Veteran’s Day is the perfect time to teach your students what it means to pledge allegiance to the flag.  Since many kids have no idea what they are really saying, we should take the time to teach them.  Veterans have made so many sacrifices on our behalf.  Teaching the next generation what it means to pledge allegiance through our words and actions honors veterans today and in the future.

Who Are You Cheering For?

Fans watched young football players take the field on that fall day in 1978.  My fifth grade friends and I stood on the sideline wearing our blue and white sweaters with matching skirts and cheering for our team, the Lions.  Wanting to get the crowd involved, Mandy (our squad’s captain) led us in a cheer:

“Give me an L!”

“L!” we shouted.

“Give me an . . .”

After a few more letters, we enthusiastically asked the fans, “What’s that spell?”

The crowd responded with a doubtful “Lions?”

Certain they could do better, Mandy began the cheer again.  Just then, I saw my mother leave her seat in the stands.  She looked concerned as she jogged down the stairs over to our rowdy group.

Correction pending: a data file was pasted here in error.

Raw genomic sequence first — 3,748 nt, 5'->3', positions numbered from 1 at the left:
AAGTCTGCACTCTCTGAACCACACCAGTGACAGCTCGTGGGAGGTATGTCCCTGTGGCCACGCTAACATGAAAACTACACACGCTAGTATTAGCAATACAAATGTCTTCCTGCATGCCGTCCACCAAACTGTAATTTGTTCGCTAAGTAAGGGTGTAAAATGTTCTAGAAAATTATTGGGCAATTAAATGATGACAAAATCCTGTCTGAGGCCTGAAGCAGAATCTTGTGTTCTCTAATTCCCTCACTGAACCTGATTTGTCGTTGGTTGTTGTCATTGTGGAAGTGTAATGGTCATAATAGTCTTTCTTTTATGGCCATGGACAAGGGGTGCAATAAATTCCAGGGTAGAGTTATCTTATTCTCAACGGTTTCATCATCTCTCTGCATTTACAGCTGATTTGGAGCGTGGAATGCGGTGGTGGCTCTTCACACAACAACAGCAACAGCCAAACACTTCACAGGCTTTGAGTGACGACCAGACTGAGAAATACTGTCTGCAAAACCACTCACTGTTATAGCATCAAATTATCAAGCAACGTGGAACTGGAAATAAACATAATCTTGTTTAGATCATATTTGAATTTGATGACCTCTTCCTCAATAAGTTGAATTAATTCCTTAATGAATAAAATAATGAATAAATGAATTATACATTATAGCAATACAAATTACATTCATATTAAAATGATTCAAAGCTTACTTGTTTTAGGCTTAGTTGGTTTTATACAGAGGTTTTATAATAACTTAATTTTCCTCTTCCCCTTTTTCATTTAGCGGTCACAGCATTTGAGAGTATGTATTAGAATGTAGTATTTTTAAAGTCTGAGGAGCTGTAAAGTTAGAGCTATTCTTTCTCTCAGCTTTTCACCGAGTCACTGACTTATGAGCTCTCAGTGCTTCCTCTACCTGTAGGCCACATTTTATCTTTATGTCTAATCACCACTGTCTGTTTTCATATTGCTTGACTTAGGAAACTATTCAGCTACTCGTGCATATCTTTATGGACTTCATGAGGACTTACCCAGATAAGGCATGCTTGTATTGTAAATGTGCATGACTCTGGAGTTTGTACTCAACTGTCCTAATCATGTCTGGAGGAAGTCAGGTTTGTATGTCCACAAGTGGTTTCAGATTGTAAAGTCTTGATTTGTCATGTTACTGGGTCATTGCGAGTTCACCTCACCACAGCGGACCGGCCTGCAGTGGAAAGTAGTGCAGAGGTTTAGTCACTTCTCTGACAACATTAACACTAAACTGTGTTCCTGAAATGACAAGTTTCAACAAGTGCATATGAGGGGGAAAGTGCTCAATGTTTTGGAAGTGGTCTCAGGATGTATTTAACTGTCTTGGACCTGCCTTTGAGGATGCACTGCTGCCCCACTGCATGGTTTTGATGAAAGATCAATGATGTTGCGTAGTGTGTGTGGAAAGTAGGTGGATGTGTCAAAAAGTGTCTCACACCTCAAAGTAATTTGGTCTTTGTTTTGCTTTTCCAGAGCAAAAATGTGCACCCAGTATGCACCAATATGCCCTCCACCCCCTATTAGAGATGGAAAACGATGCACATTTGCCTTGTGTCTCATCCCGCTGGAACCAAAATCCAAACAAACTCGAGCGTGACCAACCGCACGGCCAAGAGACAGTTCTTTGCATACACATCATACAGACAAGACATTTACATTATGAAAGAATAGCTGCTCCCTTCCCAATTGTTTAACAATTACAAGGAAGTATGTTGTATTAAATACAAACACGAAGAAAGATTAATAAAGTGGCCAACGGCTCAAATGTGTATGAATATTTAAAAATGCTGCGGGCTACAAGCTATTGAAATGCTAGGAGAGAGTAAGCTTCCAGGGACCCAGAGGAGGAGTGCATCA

“Girls,” my mom said calmly as we gathered around her, “lions is spelled l-i-o-n-s.”

“That’s what we said,” we insisted.

“No,” said my mom.  “That’s not what you said. It’s l-i-o-n-s.”  She turned and walked back to the bleachers leaving us in our huddle.   Suddenly one of us realized our mistake.  Red-faced, we did the only thing we could: we turned around, began the cheer again, and spelled the word correctly, as if we had said it that way all along.  Standing there, I couldn’t believe I’d been so caught up in the moment that I’d neglected to think about what I was shouting. My cheerleading squad was the first in history to cheer for . . . the LOINS.

My mom did the right thing that day.  She heard us making a mistake and rushed to kindly show us the error of our ways.  She did not shame us.  She did not yell at us.  She just let us know that what we were saying was not really helping our team.

I’d love to say that was the last time I parroted a word or phrase that someone else spoke before me, but it wasn’t.  Sometimes, caught up in the moment, I repeat what I have heard to anyone who’s willing to join in and “shout it out” with me.  It’s easy to do.  Instead I need to listen, think, and then speak.